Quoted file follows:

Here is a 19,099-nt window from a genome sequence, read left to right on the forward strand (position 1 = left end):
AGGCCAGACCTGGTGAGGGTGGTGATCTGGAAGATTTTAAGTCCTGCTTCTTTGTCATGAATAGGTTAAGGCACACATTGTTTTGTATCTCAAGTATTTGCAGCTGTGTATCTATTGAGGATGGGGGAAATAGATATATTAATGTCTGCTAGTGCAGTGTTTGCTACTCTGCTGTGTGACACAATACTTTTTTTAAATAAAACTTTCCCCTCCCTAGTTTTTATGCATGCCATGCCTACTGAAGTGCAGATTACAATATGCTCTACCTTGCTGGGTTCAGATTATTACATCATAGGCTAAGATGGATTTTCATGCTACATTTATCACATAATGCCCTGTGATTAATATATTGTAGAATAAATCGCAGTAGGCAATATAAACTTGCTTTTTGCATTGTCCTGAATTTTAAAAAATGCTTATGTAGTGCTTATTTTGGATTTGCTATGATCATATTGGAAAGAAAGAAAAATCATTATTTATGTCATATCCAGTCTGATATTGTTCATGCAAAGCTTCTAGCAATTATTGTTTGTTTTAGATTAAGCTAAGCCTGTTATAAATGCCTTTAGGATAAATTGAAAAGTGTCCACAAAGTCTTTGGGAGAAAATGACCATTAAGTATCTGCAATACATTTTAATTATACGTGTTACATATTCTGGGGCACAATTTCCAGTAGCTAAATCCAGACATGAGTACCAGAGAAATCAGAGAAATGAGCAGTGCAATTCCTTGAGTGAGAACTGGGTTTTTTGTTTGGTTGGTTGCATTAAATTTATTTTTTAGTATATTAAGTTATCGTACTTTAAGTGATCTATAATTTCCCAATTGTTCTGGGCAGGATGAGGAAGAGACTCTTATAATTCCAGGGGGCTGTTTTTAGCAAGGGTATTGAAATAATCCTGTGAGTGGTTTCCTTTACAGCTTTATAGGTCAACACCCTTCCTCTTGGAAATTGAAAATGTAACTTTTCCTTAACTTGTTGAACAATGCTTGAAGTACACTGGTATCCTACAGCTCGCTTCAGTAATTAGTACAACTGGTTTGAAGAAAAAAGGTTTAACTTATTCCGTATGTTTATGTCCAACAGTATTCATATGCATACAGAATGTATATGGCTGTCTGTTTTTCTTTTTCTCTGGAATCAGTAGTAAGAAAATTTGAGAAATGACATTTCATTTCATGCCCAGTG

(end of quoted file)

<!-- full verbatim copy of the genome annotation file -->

Here is a 19,099-nt window from a genome sequence, read left to right on the forward strand (position 1 = left end):
AGGCCAGACCTGGTGAGGGTGGTGATCTGGAAGATTTTAAGTCCTGCTTCTTTGTCATGAATAGGTTAAGGCACACATTGTTTTGTATCTCAAGTATTTGCAGCTGTGTATCTATTGAGGATGGGGGAAATAGATATATTAATGTCTGCTAGTGCAGTGTTTGCTACTCTGCTGTGTGACACAATACTTTTTTTAAATAAAACTTTCCCCTCCCTAGTTTTTATGCATGCCATGCCTACTGAAGTGCAGATTACAATATGCTCTACCTTGCTGGGTTCAGATTATTACATCATAGGCTAAGATGGATTTTCATGCTACATTTATCACATAATGCCCTGTGATTAATATATTGTAGAATAAATCGCAGTAGGCAATATAAACTTGCTTTTTGCATTGTCCTGAATTTTAAAAAATGCTTATGTAGTGCTTATTTTGGATTTGCTATGATCATATTGGAAAGAAAGAAAAATCATTATTTATGTCATATCCAGTCTGATATTGTTCATGCAAAGCTTCTAGCAATTATTGTTTGTTTTAGATTAAGCTAAGCCTGTTATAAATGCCTTTAGGATAAATTGAAAAGTGTCCACAAAGTCTTTGGGAGAAAATGACCATTAAGTATCTGCAATACATTTTAATTATACGTGTTACATATTCTGGGGCACAATTTCCAGTAGCTAAATCCAGACATGAGTACCAGAGAAATCAGAGAAATGAGCAGTGCAATTCCTTGAGTGAGAACTGGGTTTTTTGTTTGGTTGGTTGCATTAAATTTATTTTTTAGTATATTAAGTTATCGTACTTTAAGTGATCTATAATTTCCCAATTGTTCTGGGCAGGATGAGGAAGAGACTCTTATAATTCCAGGGGGCTGTTTTTAGCAAGGGTATTGAAATAATCCTGTGAGTGGTTTCCTTTACAGCTTTATAGGTCAACACCCTTCCTCTTGGAAATTGAAAATGTAACTTTTCCTTAACTTGTTGAACAATGCTTGAAGTACACTGGTATCCTACAGCTCGCTTCAGTAATTAGTACAACTGGTTTGAAGAAAAAAGGTTTAACTTATTCCGTATGTTTATGTCCAACAGTATTCATATGCATACAGAATGTATATGGCTGTCTGTTTTTCTTTTTCTCTGGAATCAGTAGTAAGAAAATTTGAGAAATGACATTTCATTTCATGCCCAGTG